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    How Temperature Tracking Can Prevent a Restaurant's 'Worst Nightmare'

  • Equipment malfunctions affecting food temperature cause operators grief and beckon big losses.

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    On average, a restaurant’s refrigerated inventory at any time is valued at roughly $10,000.

    It’s an issue all restaurant operators dread: an equipment breakdown with refrigeration—especially one that might go unnoticed.

    It happened to the operator of a top quick-service chain in the Southeast; he caught the malfunction, but just barely. Both he and his manager were on site at the time. If not, the “melt-down” might well have resulted in spoiled chicken being served the next day.

    Equipment malfunctions affecting food temperature—whether keeping food cold enough to prevent spoilage or warm enough during cooking and hold times—cause operators grief and beckon big losses.

    On average, a restaurant’s refrigerated inventory at any time is valued at roughly $10,000, with failures occurring about twice a year. That’s some serious waste and lost revenue.

    But the risk of serving potentially unsafe food to the customer is even greater—immeasurable, really—and sends a collective shudder through the entire food industry. When it comes to the food you serve, there’s simply no denying the stakes are high, not only for individual operators but for the franchise itself. When it comes to food safety, you don’t want to be responsible for hurting the brand.

    You don’t want to chance a mishap with refrigeration or other coolers. This operator researched temperature management systems that would manage and monitor the equipment in the back of the house and notify him and other employees if something wasn’t working properly.

    He chose from several systems on the market that provided temperature tracking through sensors, then alerting employees about fluctuation. Ease of use was especially important. A few things this operator experienced:

    Easy setup

    The sensors that tracked equipment temperatures took just minutes to install. Wireless, they attached to his coolers; a “gateway” is then plugged into a centrally located outlet.

    Technology ensures freshness

    The sensors gather temperature and humidity data from the coolers, delivering that information to gateway, which then pushes the data to the cloud where employees can access it through various devices. This operator chose a stand-alone system that didn’t involve Wi-Fi networks or necessitate involvement from the IT department. Now, employees get a sense right away if temperatures might be fluctuating out of normal ranges.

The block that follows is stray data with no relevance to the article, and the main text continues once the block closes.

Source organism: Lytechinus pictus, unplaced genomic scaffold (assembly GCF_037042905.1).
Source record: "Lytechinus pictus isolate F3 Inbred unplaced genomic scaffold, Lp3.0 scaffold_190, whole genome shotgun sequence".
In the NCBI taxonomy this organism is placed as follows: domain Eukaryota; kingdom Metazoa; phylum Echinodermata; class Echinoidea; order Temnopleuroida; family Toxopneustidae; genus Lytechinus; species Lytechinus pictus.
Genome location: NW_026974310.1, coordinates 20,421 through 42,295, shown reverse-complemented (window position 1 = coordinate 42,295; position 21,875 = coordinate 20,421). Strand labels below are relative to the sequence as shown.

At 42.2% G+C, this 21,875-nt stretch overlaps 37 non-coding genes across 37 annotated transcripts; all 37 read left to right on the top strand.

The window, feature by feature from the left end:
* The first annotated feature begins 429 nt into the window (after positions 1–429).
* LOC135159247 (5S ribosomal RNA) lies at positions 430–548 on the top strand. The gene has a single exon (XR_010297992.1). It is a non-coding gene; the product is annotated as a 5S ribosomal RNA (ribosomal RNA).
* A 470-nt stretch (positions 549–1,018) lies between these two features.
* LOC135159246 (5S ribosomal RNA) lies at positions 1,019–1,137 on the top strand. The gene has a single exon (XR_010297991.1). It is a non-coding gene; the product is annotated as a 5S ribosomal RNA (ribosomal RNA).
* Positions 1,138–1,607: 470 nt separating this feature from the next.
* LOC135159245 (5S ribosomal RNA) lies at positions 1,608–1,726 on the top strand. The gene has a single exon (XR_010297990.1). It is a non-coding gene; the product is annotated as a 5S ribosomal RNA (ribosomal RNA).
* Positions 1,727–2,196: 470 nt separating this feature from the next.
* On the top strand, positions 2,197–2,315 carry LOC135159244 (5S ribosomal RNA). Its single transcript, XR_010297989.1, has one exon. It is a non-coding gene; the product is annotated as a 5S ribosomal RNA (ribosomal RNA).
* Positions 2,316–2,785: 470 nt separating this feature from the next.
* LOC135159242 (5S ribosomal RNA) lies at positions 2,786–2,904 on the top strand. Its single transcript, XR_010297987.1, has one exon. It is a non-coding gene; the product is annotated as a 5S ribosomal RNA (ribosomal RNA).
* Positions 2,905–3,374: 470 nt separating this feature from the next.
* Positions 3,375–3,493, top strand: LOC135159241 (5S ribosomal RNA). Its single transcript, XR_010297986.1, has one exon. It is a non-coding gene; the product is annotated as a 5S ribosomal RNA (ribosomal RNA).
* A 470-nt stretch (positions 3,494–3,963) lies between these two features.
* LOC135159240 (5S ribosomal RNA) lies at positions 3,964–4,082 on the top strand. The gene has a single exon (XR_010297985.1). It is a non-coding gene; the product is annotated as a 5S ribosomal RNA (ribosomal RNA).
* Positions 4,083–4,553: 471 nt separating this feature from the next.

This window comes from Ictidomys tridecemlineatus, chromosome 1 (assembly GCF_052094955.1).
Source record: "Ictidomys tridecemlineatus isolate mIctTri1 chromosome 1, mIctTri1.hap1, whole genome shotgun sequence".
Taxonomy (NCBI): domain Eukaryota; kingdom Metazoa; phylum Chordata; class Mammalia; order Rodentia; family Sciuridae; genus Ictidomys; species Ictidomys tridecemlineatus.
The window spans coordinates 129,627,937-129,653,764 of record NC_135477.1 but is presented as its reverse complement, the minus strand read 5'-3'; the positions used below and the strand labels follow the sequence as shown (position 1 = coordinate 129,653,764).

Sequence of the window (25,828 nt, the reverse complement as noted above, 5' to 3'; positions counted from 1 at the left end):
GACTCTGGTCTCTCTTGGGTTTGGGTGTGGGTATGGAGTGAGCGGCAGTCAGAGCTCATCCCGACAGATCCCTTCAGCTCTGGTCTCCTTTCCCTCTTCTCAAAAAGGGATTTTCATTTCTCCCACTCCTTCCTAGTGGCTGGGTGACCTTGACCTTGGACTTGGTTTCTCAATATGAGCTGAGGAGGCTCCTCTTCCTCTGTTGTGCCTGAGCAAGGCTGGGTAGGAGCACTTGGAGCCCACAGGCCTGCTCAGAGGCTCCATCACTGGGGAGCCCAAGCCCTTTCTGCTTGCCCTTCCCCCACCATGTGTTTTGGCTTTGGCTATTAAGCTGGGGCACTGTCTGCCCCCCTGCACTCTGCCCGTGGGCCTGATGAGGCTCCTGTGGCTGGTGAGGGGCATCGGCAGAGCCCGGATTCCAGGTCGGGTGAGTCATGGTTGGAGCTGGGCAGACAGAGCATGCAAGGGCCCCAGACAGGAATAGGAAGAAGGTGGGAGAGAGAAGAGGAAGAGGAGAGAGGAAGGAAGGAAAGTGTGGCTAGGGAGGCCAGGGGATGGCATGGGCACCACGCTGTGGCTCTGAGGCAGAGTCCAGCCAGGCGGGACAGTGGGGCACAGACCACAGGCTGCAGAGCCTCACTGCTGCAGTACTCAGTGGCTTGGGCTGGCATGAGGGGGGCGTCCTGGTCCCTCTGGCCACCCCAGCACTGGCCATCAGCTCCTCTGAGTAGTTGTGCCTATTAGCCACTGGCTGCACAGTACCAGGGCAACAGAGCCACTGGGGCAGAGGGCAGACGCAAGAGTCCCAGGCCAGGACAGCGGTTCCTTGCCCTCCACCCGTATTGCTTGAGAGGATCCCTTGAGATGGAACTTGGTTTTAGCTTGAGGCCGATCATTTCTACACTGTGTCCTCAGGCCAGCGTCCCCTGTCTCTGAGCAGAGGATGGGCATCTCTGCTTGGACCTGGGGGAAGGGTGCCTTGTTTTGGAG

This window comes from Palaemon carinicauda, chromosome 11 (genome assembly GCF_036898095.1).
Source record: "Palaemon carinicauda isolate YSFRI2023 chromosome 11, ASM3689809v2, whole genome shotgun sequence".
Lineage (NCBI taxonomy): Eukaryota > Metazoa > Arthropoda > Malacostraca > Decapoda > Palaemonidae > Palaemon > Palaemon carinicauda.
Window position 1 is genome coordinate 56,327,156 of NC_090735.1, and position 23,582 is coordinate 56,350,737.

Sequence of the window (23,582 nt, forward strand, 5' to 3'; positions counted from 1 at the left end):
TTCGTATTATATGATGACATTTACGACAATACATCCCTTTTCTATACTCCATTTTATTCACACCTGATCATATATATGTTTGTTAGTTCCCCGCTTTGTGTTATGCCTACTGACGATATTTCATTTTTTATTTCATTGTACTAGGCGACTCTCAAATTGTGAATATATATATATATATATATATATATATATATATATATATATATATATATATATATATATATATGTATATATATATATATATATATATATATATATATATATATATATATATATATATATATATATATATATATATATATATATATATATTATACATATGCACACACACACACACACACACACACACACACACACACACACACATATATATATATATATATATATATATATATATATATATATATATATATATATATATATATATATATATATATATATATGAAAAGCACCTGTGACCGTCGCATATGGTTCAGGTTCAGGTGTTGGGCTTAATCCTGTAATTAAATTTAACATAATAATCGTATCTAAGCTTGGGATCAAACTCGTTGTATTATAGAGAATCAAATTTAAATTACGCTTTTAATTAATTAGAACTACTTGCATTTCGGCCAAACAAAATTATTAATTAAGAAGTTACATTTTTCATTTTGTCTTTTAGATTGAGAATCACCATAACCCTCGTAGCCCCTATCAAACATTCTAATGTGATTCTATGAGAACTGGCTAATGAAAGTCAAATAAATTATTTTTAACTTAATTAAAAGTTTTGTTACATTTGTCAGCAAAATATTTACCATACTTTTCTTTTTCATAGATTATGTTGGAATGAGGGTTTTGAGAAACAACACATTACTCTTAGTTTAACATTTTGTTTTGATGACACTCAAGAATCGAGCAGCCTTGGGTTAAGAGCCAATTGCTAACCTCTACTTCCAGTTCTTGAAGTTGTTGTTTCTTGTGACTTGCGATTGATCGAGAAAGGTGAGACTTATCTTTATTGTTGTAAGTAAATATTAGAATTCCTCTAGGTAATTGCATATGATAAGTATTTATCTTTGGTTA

Keeping everyone in the loop

    The best protection against spoilage and food waste is to have more than one person monitoring equipment. Consider choosing a system that allows access to the information through Apple, Android, and Windows smart devices, as well as Windows PCs; that way, the information is available to virtually any employee at any time.

    For this operator, the sensors record the equipment temperatures at intervals he sets, and digital records of the results are created for inspectors and employees to track the function and reliability of equipment.

    Alerts at the first sign

    Depending on what you’re cooling—or keeping warm—certain thresholds will need to be maintained in your systems. If those thresholds are breached, your system should push out alerts via text and email to designated users, allowing for quick response.

    Knowing what’s going on with your equipment and the food it keeps viable is everything. It means avoiding unpleasant surprises and cultivating a fast response when things do happen—and they will. Knowledge shuttled quickly to multiple team members means a quick response, fixing the problem before you lose thousands of dollars in food waste. You can ensure no food crosses the counter that doesn’t meet the highest standards of freshness, taste, and quality.

    Ryan Yost is general manager for the Printer Solutions Division (PSD) for Avery Dennison Corporation. For more information, visit www.averydennison.com/food.
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